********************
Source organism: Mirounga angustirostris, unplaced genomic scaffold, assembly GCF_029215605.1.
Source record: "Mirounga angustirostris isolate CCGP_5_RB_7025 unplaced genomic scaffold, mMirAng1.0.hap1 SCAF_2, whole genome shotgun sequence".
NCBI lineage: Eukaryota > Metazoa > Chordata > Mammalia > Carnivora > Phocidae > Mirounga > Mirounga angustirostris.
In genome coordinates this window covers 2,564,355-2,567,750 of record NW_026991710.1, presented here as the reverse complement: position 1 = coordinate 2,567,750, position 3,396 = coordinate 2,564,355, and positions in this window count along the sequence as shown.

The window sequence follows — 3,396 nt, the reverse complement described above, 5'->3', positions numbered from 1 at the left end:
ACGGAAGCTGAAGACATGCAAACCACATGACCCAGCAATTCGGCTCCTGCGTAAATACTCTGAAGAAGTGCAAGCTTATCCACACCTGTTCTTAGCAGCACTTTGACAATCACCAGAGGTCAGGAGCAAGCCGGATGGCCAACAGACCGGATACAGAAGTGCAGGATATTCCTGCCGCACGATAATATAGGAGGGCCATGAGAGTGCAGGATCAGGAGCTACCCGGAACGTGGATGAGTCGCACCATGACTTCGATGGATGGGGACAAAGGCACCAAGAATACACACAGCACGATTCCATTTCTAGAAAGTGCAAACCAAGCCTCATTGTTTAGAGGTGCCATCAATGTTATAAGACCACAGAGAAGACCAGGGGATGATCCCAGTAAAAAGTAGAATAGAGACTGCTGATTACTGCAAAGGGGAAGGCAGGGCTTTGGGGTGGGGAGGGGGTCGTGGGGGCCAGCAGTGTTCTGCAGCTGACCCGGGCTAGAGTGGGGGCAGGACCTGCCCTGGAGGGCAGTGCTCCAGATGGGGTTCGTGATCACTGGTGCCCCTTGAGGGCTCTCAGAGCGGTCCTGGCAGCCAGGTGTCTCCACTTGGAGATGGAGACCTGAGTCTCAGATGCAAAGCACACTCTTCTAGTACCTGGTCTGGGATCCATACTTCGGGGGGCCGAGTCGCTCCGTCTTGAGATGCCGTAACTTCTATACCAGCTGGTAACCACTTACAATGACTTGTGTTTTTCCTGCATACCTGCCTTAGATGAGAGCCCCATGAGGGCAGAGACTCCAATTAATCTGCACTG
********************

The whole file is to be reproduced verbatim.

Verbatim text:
Source organism: Mirounga angustirostris, unplaced genomic scaffold, assembly GCF_029215605.1.
Source record: "Mirounga angustirostris isolate CCGP_5_RB_7025 unplaced genomic scaffold, mMirAng1.0.hap1 SCAF_2, whole genome shotgun sequence".
NCBI lineage: Eukaryota > Metazoa > Chordata > Mammalia > Carnivora > Phocidae > Mirounga > Mirounga angustirostris.
In genome coordinates this window covers 2,564,355-2,567,750 of record NW_026991710.1, presented here as the reverse complement: position 1 = coordinate 2,567,750, position 3,396 = coordinate 2,564,355, and positions in this window count along the sequence as shown.

The window sequence follows — 3,396 nt, the reverse complement described above, 5'->3', positions numbered from 1 at the left end:
ACGGAAGCTGAAGACATGCAAACCACATGACCCAGCAATTCGGCTCCTGCGTAAATACTCTGAAGAAGTGCAAGCTTATCCACACCTGTTCTTAGCAGCACTTTGACAATCACCAGAGGTCAGGAGCAAGCCGGATGGCCAACAGACCGGATACAGAAGTGCAGGATATTCCTGCCGCACGATAATATAGGAGGGCCATGAGAGTGCAGGATCAGGAGCTACCCGGAACGTGGATGAGTCGCACCATGACTTCGATGGATGGGGACAAAGGCACCAAGAATACACACAGCACGATTCCATTTCTAGAAAGTGCAAACCAAGCCTCATTGTTTAGAGGTGCCATCAATGTTATAAGACCACAGAGAAGACCAGGGGATGATCCCAGTAAAAAGTAGAATAGAGACTGCTGATTACTGCAAAGGGGAAGGCAGGGCTTTGGGGTGGGGAGGGGGTCGTGGGGGCCAGCAGTGTTCTGCAGCTGACCCGGGCTAGAGTGGGGGCAGGACCTGCCCTGGAGGGCAGTGCTCCAGATGGGGTTCGTGATCACTGGTGCCCCTTGAGGGCTCTCAGAGCGGTCCTGGCAGCCAGGTGTCTCCACTTGGAGATGGAGACCTGAGTCTCAGATGCAAAGCACACTCTTCTAGTACCTGGTCTGGGATCCATACTTCGGGGGGCCGAGTCGCTCCGTCTTGAGATGCCGTAACTTCTATACCAGCTGGTAACCACTTACAATGACTTGTGTTTTTCCTGCATACCTGCCTTAGATGAGAGCCCCATGAGGGCAGAGACTCCAATTAATCTGCACTG